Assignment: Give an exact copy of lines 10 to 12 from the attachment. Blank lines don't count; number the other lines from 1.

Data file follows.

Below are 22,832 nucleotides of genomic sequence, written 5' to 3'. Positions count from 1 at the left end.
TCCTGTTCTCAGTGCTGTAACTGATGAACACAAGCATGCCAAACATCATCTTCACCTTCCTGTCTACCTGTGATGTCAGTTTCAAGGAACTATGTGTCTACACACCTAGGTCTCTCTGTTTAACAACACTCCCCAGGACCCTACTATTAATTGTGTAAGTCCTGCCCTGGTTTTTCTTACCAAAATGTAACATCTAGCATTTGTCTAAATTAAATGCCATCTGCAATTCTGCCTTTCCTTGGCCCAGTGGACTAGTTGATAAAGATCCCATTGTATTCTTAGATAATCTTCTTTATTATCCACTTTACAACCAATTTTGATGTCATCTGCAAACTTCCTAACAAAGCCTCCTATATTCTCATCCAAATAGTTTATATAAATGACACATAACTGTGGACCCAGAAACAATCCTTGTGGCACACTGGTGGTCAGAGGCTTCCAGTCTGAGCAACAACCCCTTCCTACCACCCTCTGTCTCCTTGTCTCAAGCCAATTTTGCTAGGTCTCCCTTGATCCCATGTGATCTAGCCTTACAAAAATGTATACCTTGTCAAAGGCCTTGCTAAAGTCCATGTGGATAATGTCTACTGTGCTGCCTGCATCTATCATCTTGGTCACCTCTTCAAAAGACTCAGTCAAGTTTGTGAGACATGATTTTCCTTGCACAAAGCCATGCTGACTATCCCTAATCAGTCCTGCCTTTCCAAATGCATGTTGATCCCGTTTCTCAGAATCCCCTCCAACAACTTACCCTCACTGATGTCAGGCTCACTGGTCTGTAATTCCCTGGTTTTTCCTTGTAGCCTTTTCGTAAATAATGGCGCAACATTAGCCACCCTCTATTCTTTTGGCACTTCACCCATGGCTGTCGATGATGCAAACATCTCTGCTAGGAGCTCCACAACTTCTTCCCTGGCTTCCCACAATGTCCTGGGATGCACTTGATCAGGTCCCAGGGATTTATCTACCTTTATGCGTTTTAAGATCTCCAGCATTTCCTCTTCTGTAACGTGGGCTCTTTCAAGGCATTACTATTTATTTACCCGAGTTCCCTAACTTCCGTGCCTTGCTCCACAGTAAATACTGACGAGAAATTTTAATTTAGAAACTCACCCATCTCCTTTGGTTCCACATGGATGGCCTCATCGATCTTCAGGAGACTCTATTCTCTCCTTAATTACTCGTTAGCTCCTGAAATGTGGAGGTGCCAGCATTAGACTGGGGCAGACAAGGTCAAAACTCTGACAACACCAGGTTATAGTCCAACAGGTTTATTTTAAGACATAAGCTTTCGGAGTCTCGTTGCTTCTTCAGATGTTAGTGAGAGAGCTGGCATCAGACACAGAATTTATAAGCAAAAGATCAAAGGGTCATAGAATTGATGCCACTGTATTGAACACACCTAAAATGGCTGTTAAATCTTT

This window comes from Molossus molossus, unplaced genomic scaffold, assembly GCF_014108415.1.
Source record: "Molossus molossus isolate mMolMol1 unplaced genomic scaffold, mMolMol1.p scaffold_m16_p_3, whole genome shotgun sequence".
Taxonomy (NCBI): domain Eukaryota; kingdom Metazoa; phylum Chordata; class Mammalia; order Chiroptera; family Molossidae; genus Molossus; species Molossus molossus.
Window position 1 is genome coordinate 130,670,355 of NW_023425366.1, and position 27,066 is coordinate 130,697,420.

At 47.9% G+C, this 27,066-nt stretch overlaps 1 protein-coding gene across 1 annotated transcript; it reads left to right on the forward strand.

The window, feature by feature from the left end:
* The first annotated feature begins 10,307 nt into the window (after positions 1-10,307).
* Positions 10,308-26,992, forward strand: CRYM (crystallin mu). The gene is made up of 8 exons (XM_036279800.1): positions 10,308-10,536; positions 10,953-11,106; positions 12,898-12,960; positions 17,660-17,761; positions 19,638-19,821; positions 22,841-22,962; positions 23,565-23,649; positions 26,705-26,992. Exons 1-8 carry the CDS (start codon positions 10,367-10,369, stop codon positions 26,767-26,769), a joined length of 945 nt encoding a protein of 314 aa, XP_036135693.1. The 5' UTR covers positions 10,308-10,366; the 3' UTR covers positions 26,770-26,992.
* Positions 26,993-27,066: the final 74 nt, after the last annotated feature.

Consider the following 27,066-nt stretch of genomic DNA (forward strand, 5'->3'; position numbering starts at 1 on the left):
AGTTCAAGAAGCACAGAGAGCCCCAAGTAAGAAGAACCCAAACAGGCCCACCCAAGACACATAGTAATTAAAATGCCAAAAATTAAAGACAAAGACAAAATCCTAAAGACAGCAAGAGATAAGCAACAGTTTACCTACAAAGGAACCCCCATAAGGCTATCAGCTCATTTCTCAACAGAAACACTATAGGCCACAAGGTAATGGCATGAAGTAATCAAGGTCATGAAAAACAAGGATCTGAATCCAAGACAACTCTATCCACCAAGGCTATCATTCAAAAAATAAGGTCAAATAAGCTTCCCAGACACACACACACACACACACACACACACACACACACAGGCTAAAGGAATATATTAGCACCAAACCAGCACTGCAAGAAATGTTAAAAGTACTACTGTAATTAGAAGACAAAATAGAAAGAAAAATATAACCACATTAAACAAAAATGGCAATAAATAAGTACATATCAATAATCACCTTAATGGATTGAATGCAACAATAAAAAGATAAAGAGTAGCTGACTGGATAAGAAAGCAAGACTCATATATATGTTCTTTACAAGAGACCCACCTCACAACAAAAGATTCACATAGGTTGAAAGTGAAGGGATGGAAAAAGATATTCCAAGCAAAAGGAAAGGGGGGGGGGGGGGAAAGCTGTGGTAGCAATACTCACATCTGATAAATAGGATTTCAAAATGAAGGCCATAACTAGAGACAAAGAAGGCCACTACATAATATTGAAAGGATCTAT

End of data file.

* Positions 10,308-26,992, forward strand: CRYM (crystallin mu). The gene is made up of 8 exons (XM_036279800.1): positions 10,308-10,536; positions 10,953-11,106; positions 12,898-12,960; positions 17,660-17,761; positions 19,638-19,821; positions 22,841-22,962; positions 23,565-23,649; positions 26,705-26,992. Exons 1-8 carry the CDS (start codon positions 10,367-10,369, stop codon positions 26,767-26,769), a joined length of 945 nt encoding a protein of 314 aa, XP_036135693.1. The 5' UTR covers positions 10,308-10,366; the 3' UTR covers positions 26,770-26,992.
* Positions 26,993-27,066: the final 74 nt, after the last annotated feature.

Consider the following 27,066-nt stretch of genomic DNA (forward strand, 5'->3'; position numbering starts at 1 on the left):